Intravenous literature: Ishizuka, M., Nagata, H., Takagi, K. and Kubota, K. (2009) Comparison of 0.05% chlorhexidine and 10% povidone-iodine asÂ cutaneous disinfectant for prevention of central venous catheter-related bloodstream infection: a comparative study. European Surgical Research. 43(3), p.286-90.
BACKGROUND: The Centers for Disease Control and Prevention guideline recommended the use of 2% chlorhexidine as a percutaneous disinfectant for central venous catheter (CVC) insertion. However, in Japan, 0.05% chlorhexidine is commonly used as well as 10% povidone-iodine, instead of 2% chlorhexidine. PURPOSE: It was the aim of this study to examine whether the use of 0.05% chlorhexidine is inferior to conventional 10% povidone-iodine as a percutaneous disinfectant for preventing CVC-related bloodstream infection (CVC-RBSI).
METHODS: Between September 2006 and July 2008, the time interval from insertion to development of CVC-RBSI was compared prospectively between patients prepared with 0.05% chlorhexidine (group 1, n = 286 CVCs) and those prepared with conventional 10% povidone-iodine (group 2, n = 298 CVCs).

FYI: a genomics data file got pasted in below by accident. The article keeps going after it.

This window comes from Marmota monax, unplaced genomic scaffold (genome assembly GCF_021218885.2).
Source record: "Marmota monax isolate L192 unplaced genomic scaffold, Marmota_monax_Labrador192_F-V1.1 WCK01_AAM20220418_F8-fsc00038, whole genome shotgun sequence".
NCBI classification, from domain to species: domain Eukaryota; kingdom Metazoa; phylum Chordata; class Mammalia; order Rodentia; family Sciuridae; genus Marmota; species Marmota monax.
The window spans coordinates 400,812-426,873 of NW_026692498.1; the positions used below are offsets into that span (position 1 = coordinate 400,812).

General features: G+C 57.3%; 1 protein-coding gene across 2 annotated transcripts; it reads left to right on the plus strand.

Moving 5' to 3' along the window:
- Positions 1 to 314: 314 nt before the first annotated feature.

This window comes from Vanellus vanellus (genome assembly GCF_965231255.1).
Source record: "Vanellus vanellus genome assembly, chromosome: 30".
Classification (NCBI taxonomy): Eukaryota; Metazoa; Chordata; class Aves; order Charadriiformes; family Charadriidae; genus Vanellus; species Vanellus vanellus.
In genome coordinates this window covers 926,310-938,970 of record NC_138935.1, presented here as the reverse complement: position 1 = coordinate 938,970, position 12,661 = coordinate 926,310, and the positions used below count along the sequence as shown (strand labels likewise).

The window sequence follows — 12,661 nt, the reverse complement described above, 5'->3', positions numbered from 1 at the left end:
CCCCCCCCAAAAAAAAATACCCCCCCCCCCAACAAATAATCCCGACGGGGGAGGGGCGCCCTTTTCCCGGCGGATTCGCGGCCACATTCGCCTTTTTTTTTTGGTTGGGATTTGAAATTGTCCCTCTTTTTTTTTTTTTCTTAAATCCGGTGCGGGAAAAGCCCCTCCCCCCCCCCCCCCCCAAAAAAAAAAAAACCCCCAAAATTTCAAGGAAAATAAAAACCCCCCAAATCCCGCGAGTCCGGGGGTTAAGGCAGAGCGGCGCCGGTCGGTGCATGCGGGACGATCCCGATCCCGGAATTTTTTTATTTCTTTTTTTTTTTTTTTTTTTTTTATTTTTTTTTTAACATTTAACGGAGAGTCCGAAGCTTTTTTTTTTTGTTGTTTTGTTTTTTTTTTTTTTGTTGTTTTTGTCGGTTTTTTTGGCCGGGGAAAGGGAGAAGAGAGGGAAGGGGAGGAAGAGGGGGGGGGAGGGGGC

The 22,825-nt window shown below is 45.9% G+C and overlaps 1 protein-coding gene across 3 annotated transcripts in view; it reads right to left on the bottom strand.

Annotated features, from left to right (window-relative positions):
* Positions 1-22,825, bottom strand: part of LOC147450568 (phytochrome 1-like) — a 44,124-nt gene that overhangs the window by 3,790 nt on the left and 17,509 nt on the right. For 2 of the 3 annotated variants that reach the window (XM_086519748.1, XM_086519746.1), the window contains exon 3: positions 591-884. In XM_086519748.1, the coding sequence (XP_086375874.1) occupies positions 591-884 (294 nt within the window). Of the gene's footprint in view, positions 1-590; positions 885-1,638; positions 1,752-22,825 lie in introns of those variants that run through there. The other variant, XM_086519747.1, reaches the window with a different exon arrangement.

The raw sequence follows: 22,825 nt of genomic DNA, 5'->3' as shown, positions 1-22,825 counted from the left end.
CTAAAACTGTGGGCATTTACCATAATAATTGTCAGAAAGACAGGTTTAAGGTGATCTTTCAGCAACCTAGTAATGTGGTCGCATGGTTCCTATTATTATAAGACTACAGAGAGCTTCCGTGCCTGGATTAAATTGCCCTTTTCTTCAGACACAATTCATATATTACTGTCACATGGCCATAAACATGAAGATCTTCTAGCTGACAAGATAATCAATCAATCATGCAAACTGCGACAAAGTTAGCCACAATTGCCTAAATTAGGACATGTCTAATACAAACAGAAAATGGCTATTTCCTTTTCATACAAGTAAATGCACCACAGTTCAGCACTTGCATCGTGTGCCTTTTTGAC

RESULTS: Two hundred and thirty-nine patients received 584 CVCs for a total of 6,205 catheter-days. CVC-RBSI (3.22 per 1,000 catheter-days) was diagnosed in 20 cases. There were no significant differences in patient background factors between group 1 and 2, except for blood culture positivity (p = 0.0450). However, Kaplan-Meier analysis and the log rank test revealed no significant difference between group 1 and 2 in the time interval from insertion until development of CVC-RBSI.
CONCLUSIONS: Use of 0.05% chlorhexidine is not inferior to conventional 10% povidone-iodine as a cutaneous disinfectant for the prevention of CVC-RBSI.